Janey Gordon, 1st August 2006

Abstract
A community radio pilot scheme was run in the UK during 2002 and the pilot stations have been allowed to continue operating pending the first full licensing process, which took place in 2005 and 2006.

This paper is the first report of a study conducted in the summer of 2005. The study examined a sample of new UK community radio stations and compared these with a sample of established Australian stations, which parallels the UK group, for example urban stations, communities of interest and geographic communities. Community radio is well established in Australia and serves wide and diverse audiences. The study of these stations will help give a ‘vocabulary’ of terms with which to examine UK stations and also give indicators as to good practice and measurements of success.

Jo Tacchi, 1st February 2005

Abstract
This paper considers the potential of community based information and communication technology (ICT) centres to support and promote the democratic voice. It does so through presenting comparative research findings from eight ICT centres in South Asia. The research uses a methodology that combines ethnographic approaches with action research. Here I look at the notion of ‘democratic voice’ in a loosely defined sense, referring to the ability of ‘ordinary’ people to access media and other information and communication technologies, and to create their own local content. As such it describes to some extent the processes of ‘metamorphosis’ involved in ‘citizen’s media’ participants becoming, through these activities, ‘active citizens’ (Rodriguez 2004). At a point in time when alternative media studies are recognising a new relevance and development communication research facing a crisis in direction, this paper considers research findings emerging from and utilised in community based ICT initiatives across South Asia. Looking at the research in a comparative framework, lessons can be learned about the relevance of community media for supporting democratic voice, and the processes that are most likely to achieve this.

Christina Spurgeon, 1st February 2005

Abstract
In 2004 the first, national, statistically robust, quantitative assessment of the Australian community broadcasting sector’s audience reach was undertaken. Conducted by McNair Ingenuity, this research provided a major breakthrough in the wider shift to a more audience-centred approach to managing the sector. The findings, significance and implications of this research are considered here. Following recent developments in critical cultural policy studies, this paper locates this renewed concern for community broadcasting audiences within a ‘larger cycle of decision-making’ (O’Regan, Balnaves and Sternberg 2002: 2). The particular influence of developments such as the emerging spectrum market and the imminent transition to digital transmission systems is discussed. These developments are important to understanding why community broadcasting resistance to market-based conceptions of audience is being overcome, and how audience-centredness might be used to facilitate the continuing development of this ‘third’ sector of Australian broadcasting.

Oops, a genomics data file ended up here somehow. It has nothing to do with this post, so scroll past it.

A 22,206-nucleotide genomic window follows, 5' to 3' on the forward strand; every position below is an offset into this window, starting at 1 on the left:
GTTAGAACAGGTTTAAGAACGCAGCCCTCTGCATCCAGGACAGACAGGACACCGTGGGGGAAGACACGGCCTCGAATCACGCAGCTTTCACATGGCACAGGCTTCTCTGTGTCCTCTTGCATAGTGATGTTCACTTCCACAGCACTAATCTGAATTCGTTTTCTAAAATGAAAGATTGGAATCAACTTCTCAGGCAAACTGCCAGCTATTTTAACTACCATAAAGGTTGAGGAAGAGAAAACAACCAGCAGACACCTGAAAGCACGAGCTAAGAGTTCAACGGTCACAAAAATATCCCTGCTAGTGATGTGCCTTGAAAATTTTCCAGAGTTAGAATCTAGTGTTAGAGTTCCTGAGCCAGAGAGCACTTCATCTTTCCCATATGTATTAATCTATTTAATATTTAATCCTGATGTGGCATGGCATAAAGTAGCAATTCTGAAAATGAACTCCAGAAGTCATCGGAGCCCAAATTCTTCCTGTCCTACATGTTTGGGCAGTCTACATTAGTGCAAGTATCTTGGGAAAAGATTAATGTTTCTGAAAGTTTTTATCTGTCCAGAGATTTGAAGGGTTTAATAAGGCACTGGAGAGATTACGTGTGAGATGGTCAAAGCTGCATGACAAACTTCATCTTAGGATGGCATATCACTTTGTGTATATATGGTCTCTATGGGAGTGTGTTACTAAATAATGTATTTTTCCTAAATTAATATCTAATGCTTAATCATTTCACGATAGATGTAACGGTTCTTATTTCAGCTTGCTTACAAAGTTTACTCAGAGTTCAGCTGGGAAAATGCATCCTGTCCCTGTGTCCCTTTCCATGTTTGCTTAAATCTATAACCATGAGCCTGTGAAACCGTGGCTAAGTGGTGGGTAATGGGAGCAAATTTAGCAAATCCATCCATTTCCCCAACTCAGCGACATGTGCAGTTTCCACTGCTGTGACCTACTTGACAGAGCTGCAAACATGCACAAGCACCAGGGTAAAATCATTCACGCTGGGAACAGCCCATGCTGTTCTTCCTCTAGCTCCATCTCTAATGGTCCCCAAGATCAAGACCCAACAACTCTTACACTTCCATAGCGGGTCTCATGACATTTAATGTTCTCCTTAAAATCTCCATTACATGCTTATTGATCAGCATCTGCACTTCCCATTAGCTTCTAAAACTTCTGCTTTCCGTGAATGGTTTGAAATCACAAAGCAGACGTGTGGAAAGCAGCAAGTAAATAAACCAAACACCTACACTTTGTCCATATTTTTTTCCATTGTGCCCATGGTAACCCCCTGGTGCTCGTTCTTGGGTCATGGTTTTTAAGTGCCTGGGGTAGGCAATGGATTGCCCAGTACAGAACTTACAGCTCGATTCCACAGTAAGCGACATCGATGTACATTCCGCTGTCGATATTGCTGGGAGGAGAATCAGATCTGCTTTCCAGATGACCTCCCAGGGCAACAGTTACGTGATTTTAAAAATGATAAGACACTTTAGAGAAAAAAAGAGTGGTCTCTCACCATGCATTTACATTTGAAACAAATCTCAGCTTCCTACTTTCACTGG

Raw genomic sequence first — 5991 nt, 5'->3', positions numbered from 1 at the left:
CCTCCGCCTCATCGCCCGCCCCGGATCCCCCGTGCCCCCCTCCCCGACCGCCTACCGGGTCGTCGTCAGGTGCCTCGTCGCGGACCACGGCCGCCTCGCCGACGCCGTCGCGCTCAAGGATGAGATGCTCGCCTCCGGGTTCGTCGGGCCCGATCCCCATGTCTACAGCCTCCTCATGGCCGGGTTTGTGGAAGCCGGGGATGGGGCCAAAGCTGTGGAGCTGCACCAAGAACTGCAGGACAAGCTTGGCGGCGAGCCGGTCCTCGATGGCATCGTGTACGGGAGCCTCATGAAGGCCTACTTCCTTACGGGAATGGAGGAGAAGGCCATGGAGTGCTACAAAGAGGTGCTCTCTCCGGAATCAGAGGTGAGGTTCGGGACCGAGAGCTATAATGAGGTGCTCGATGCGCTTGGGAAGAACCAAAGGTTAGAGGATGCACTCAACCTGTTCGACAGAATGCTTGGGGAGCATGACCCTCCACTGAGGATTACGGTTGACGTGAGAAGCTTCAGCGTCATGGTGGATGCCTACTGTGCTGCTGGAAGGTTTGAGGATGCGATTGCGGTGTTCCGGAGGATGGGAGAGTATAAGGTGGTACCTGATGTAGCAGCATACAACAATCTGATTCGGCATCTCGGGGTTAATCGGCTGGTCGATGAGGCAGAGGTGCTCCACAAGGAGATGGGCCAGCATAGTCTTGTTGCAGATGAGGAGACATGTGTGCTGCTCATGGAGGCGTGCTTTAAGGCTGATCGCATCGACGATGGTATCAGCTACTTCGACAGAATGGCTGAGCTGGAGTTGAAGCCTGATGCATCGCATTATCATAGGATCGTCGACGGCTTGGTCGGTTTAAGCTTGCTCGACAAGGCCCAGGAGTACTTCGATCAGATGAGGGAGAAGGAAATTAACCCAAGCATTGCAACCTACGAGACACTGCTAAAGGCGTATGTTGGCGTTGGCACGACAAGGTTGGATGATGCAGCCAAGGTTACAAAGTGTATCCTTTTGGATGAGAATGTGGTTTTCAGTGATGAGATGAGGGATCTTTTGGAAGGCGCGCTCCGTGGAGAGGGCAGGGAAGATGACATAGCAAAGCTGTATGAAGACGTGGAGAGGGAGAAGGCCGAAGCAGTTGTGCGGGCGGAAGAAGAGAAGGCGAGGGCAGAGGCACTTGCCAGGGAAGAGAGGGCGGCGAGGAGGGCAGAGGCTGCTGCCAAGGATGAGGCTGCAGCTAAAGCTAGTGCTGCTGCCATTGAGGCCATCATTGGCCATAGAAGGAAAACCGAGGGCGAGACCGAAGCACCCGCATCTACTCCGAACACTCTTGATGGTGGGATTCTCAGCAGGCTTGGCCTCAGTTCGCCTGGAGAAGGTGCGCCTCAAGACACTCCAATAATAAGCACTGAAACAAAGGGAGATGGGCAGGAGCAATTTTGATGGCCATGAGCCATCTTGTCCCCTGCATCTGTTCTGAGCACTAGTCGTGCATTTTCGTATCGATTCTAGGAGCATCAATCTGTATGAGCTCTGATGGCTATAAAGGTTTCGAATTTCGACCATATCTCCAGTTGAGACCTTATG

Tanya Notley and Jo Tacchi, 1st February 2005

Abstract
Online networks can support broad communicative participation and interaction and new media technologies have the potential to allow individuals and groups to reflect, create, maintain, establish, challenge and subvert the media and political representations that affect them. For ‘peripheral’ youth - those living outside of national and global cultural and economic core centres - new media technologies can enable access to multiple and diverse audiences, that may otherwise have not been reachable. This paper will explore the meaning of ‘peripheral youth’ and will consider how, using the Internet as a medium for distribution and communication, these young people can represent their local lives and explore different issues, identities and representations through participation in an online youth network.

The experiences of ‘peripheral youth’ with using new media will be explored in the context of the Youth Internet Radio Network (YIRN) Project, currently being implemented by Queensland University of Technology. YIRN is designed as an 'open architecture' platform for experimentation, dissemination and exploration of the potential of streaming technologies to promote the production and distribution of creative content by young people. This paper will investigate the implications of this network for the young people in Queensland who are participating and whose access to new media technologies and diverse audiences is limited due to geographical, social and cultural contexts. By engaging with young people active in the network, this research examines how online participation relates to, and is affected by, their local offline lives.